Review: Otep – Kult 45

Like a bat call to Batman, the disasters of 2018 are used to signal political warrior Otep Shamaya. Metal band Otep could not have picked a better time to return, with issues like Trump and consent being as prevalent as ever. Otep attempts to be the voice speaking against these issues in their new album, Kult 45. Although the album is new, they returned to their old sound, recording in The Lair in Los Angeles, the same place where they recorded their first record Sevas Tra. They even used the same equipment, including a Shure Beta 58 microphone. Otep does not just have full control of their equipment, but full control of the album, too, producing it themselves. This is what was necessary for them to get the message across.

In an official statement from Napalm Records regarding the album Shamaya says, “It’s primarily a rallying cry for people with common sense and good-natured patriots to rise up and know that we own this nation.” The rallying cry is blatant in track ‘Halt Right,’ as Shamaya raps, “Hate won’t make America great again.” ‘Molotov’ continues this theme, sounding almost too similar to ‘Halt Right,’ ‘Says The Snake’ opens eerily with a speech, before the screams and drumbeat begin, arguably the catchiest song on the record, having an easy to shout-a-long chorus. Boss’ is another highlight, with “I’m not a boss bitch. I’m just a boss, bitch” becoming an instant motto for all women.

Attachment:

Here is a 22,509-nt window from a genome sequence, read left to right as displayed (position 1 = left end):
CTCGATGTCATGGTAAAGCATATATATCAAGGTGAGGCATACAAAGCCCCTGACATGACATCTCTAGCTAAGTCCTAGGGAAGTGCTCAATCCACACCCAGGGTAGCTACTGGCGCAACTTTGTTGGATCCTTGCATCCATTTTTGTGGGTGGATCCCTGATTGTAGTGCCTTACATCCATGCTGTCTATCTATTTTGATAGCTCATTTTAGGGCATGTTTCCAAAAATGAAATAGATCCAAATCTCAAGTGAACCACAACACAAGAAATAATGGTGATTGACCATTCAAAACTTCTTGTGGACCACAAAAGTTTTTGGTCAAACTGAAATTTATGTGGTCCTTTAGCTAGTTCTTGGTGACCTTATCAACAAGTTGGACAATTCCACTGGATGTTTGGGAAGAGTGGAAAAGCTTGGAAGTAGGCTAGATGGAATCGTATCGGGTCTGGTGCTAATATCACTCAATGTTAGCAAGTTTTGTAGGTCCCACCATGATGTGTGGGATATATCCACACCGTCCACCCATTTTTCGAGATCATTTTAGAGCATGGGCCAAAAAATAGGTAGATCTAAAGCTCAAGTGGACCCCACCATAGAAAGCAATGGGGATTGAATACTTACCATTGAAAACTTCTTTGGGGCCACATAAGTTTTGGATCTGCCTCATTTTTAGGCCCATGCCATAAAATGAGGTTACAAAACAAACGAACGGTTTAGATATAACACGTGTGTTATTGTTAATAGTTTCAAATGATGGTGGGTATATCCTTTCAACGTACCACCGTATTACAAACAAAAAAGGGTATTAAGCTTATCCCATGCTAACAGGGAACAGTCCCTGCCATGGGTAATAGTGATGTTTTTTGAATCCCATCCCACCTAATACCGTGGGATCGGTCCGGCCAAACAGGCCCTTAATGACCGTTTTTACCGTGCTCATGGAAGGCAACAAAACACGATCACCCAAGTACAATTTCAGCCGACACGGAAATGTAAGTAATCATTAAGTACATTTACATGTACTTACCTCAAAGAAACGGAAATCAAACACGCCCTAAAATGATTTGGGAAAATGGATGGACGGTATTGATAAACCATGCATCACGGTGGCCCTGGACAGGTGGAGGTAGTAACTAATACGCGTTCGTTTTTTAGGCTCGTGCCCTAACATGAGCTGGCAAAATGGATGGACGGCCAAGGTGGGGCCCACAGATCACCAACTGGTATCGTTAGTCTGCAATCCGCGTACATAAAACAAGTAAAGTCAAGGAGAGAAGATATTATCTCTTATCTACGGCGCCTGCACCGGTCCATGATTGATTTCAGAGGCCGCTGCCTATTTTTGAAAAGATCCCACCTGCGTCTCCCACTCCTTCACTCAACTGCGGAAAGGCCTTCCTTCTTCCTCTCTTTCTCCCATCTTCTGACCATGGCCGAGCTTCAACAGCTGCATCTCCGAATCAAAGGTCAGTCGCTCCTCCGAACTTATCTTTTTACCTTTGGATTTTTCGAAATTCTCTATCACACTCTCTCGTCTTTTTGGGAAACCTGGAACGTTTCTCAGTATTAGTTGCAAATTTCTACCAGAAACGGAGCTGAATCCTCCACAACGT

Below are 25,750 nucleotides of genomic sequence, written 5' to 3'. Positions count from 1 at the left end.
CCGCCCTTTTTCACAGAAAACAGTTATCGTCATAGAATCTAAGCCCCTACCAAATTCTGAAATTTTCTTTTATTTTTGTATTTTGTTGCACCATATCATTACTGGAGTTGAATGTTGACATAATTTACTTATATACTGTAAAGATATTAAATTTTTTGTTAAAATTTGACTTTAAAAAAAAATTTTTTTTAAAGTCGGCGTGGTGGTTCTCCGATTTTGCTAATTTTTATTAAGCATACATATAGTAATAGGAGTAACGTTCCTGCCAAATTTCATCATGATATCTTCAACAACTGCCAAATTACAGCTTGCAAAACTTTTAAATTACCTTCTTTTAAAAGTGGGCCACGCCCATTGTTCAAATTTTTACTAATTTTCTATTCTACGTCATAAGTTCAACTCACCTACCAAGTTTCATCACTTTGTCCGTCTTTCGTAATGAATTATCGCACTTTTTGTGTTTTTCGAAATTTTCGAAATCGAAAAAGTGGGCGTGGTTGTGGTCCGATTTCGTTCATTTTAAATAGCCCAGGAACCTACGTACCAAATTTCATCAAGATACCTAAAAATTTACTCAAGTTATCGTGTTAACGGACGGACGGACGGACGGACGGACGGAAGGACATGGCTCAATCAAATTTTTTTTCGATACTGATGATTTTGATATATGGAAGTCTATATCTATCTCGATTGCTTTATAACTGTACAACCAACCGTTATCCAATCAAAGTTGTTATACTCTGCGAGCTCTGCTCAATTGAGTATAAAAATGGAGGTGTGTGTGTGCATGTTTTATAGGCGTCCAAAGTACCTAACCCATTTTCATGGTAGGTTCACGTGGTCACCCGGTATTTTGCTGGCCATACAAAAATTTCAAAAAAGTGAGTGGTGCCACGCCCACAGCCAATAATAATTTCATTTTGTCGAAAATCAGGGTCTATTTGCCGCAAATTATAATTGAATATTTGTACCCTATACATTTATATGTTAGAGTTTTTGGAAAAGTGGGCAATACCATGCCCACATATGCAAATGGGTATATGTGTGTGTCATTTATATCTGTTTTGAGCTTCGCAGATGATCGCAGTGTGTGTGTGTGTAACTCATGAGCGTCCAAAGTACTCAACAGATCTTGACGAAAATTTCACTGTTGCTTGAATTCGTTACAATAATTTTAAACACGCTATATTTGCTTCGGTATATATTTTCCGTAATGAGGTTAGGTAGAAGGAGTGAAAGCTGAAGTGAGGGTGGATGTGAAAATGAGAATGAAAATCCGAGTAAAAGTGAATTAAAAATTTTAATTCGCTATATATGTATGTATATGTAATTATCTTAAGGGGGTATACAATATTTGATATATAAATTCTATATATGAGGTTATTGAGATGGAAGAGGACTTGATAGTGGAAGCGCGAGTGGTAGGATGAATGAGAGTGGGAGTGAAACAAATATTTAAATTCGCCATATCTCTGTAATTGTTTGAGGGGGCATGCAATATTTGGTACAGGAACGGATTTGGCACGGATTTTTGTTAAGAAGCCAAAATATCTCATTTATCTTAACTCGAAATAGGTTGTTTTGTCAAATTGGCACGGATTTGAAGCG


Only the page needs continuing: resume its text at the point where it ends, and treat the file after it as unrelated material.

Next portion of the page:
Lone ballad ‘Be Brave’ shows that Shamaya can sing as well as she can rap. She moves away from the screaming of previous albums and raps much more, which seems to be her forte. As if it wasn’t evident enough of Rage Against The Machine being one of the main influences of the album, they cover ‘Wake Up,’ giving it a fresh sound.

Just like Rage Against The Machine, every track seems to tackle a different issue, from the hypocrisy of religion in ‘Cross Contamination’ to the immigrant crisis in ‘Invisible People,‘ to name only a few. Shamaya’s brutally honest lyrics and rhymes drive the album forward, especially her reference to Trump being an “orange whore,” but there are only so many songs you can listen to about political protest, particularly when it’s paired with the same repetitive instrumentation.

Check out the short documentary accompanying the album bleow:


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